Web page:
Amtrak is paying out $2.25 million to more than 1,500 passengers with disabilities over inadequate access to 78 train stations, Axios is reporting.
The money was part of a settlement between the Department of Justice (DOJ) and Amtrak over Americans With Disabilities Act (ADA) violations. People with disabilities encountered "significant accessibility issues" at the 78 stations, according to the settlement.
The settlement, which was reached on Dec. 2, 2020, says "Amtrak commits to make its intercity rail stations accessible, prioritizing stations with the most significant barriers to access. Over 10 years, Amtrak will design at least 135 stations to be accessible, complete construction at 90 of those stations, and have at least 45 more under construction.
"Amtrak will also train staff on ADA requirements and implement an agreed-upon process for accepting and handling ADA complaints. As part of this commitment, Amtrak recently established an Office of the Vice President of Stations, Properties & Accessibility to coordinate its compliance with the ADA.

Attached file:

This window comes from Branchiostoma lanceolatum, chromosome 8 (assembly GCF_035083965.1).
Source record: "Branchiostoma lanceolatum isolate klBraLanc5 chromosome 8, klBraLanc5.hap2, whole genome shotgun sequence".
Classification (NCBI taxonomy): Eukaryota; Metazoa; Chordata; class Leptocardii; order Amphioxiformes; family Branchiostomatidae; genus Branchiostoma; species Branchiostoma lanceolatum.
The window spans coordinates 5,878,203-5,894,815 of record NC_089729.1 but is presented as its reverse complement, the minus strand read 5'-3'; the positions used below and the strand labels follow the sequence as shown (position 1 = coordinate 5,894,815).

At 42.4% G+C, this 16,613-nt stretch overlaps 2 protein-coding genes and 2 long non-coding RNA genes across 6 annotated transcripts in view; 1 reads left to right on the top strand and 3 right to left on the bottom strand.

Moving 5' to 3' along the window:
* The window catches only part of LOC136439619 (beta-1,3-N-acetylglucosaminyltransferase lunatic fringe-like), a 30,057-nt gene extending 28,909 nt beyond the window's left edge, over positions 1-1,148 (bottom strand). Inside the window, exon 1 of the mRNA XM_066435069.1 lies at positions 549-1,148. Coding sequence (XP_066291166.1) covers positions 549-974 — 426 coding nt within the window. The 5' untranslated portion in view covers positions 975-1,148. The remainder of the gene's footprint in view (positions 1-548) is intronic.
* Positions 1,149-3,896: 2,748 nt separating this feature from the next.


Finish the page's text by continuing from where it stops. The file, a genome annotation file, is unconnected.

"To compensate those harmed by inaccessible stations while trying to travel by train, Amtrak will establish a $2.25 million settlement fund. Individuals with mobility impairments who traveled or desired to travel at 78 specified stations with significant accessibility issues may be compensated from the settlement fund."
The New York Times reported that the DOJ lawsuit against Amtrak noted that those with disabilities faced the barriers across the rail system, including narrow waiting areas, steep inclines for passenger platforms, and toilets that were not adjustable for those in wheelchairs.
Marc Magliari, an Amtrak spokesman, said the railroad had "made significant progress in bringing numerous facilities into higher levels of accessibility."
He noted that it had budgeted more than $143 million for accessibility improvements at stations for 2022.
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